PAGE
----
• Tuesday, March 05, 2024
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BusinessDay

Is Nigeria’s oil sector recent growth sustainable?

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Real growth in the oil sector was recorded at 5.40 percent in the second quarter (Q2) of 2014 (-5.22 percent quarter-on-quarter), indicating better performance compared to -16.42 percent growth recorded in Q2 of 2013, according to data released by the National Bureau of Statistics (NBS) this month.

Nigeria, Africa’s top oil producer and exporter, pumped an average of 2.21 million barrels per day (bpd) in the three months to June, up from 2.11 million bpd a year earlier, due to an increase in production.

  Nigeria recently rebased its Gross Domestic Product (GDP), resulting in an 89 percent increase in the estimated size of the economy and the emergence of the country has the largest economy in Africa with an estimated nominal GDP of $510 billion, surpassing South Africa’s $352 billion.

Nigeria has maintained its impressive growth over the past decade with a record estimated 7.4 percent growth of real GDP in 2013, up from 6.7 percent in 2012, according to African Development Bank Group in its African Economic Outlook 2014 report.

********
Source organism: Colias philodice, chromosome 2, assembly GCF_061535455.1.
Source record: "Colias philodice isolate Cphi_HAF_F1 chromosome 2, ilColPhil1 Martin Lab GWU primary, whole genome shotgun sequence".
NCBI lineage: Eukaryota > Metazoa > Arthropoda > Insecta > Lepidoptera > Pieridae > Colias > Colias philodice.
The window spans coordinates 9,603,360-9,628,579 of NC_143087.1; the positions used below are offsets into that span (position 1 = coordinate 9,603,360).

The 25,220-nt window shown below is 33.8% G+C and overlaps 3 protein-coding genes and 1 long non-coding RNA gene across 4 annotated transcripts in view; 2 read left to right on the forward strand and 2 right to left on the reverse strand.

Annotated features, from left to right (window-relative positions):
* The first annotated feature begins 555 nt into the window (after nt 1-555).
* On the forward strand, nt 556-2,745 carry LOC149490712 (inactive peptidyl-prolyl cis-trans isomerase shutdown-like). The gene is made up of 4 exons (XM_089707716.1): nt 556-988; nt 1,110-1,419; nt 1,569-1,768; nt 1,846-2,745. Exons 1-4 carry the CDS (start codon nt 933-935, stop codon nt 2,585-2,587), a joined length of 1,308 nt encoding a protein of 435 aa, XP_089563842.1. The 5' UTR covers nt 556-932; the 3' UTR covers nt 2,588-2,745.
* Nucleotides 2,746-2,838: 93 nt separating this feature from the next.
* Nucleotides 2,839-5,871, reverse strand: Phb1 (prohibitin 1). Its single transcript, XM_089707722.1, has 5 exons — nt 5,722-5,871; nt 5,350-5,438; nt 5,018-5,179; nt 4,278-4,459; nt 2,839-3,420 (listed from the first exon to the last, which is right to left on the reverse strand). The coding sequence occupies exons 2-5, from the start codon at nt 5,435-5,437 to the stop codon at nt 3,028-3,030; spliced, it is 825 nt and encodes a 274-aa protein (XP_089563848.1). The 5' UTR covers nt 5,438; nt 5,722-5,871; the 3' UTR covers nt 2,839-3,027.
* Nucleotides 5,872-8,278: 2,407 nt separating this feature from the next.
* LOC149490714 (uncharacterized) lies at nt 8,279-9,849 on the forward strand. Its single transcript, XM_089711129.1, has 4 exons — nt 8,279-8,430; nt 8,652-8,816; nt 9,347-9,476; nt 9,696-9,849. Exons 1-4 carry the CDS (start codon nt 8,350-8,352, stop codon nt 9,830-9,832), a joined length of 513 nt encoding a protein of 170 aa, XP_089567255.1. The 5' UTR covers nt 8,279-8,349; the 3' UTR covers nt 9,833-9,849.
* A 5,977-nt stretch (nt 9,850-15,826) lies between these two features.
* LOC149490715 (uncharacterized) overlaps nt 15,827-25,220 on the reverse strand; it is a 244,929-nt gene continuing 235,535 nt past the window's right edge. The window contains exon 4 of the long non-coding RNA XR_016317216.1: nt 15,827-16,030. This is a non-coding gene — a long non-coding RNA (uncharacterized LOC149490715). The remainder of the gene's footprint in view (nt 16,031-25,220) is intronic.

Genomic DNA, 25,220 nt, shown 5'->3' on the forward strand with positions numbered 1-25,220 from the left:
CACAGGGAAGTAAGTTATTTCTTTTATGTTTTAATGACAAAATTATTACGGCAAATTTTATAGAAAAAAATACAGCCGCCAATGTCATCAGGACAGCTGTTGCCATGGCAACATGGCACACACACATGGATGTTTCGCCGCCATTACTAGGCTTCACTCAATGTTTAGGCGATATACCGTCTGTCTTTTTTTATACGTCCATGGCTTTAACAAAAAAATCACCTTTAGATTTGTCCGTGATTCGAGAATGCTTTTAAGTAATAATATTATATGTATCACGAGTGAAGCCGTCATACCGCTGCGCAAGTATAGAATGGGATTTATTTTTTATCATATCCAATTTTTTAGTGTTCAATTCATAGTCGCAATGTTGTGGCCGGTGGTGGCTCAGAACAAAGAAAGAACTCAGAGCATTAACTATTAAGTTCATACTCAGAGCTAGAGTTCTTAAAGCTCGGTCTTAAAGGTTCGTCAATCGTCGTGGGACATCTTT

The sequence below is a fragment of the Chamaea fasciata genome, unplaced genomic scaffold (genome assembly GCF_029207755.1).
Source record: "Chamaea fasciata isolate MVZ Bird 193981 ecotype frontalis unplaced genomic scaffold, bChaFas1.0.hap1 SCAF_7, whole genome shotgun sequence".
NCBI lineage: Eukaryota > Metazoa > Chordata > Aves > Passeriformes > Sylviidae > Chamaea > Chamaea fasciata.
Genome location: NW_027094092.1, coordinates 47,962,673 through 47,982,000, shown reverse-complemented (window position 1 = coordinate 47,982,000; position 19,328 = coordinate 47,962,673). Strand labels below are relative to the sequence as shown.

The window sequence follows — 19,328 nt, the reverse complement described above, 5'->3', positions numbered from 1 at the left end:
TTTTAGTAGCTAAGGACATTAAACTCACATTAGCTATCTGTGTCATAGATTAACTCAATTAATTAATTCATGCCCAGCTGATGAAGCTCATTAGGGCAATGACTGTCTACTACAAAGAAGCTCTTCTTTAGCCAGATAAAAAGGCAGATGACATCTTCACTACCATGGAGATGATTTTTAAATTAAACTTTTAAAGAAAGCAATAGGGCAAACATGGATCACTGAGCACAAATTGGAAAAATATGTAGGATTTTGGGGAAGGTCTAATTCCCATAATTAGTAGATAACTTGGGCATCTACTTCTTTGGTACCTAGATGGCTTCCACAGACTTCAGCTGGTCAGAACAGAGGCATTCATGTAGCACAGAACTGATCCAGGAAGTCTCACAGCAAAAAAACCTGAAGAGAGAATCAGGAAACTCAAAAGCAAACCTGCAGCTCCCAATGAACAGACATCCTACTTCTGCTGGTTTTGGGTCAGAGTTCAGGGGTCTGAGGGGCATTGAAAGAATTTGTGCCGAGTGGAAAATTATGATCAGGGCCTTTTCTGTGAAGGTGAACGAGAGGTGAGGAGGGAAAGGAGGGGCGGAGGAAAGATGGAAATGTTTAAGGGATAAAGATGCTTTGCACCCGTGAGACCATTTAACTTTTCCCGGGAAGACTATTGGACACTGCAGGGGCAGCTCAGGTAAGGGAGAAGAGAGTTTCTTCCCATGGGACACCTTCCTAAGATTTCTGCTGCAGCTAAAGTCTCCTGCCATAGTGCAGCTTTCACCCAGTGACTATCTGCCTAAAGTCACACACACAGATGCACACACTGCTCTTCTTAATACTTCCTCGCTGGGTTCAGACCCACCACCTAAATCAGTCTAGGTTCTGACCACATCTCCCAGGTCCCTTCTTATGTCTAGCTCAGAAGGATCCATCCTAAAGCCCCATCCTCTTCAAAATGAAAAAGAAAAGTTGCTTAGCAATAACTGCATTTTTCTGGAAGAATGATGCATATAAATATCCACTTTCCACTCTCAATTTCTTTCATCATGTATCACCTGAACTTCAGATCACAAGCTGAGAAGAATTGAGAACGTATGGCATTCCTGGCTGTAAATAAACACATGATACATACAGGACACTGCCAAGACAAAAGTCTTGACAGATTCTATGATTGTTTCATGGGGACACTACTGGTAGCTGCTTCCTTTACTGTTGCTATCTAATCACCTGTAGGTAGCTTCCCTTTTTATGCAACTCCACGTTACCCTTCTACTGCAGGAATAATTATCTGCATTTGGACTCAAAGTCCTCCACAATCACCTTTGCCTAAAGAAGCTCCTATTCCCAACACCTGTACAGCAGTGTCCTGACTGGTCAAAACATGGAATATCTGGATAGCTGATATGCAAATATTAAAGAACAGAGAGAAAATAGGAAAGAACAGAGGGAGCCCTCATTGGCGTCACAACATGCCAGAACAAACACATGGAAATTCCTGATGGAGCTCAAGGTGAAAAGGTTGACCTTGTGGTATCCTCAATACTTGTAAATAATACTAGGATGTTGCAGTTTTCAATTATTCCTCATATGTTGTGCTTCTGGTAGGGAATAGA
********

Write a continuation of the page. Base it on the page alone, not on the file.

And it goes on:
It said the performance of the economy continued to be underpinned by favourable improvements in GDP growth of 5.4 percent, 8.3 percent and 7.8 percent in 2011, 2012 and 2013, respectively.

Agriculture – particularly crop production – trade and services continue to be the main drivers of non-oil sector growth. The oil sector growth performance was not as impressive with 3.4 percent, -2.3 percent and 5.3 percent estimated growth rates in 2011, 2012 and 2013, correspondingly.

“Growth of the oil sector was hampered throughout 2013 by supply disruptions arising from oil theft and pipeline vandalism, and by weak investment in upstream activities with no new oil finds,” said Barbara Barungi, author of the report.

He noted that negative growth of the oil sector may also continue to drag down overall growth until a lasting solution is found to the challenge of oil theft and weak investment in exploration due to the uncertain state of play in the sector as a result of non-passage of the Petroleum Industry Bill (PIB).

It is in this light that the recent real growth seen in the oil sector in the Q2 2014 looks unlikely to be sustainable given the foregoing unresolved challenge.

FEMI ASU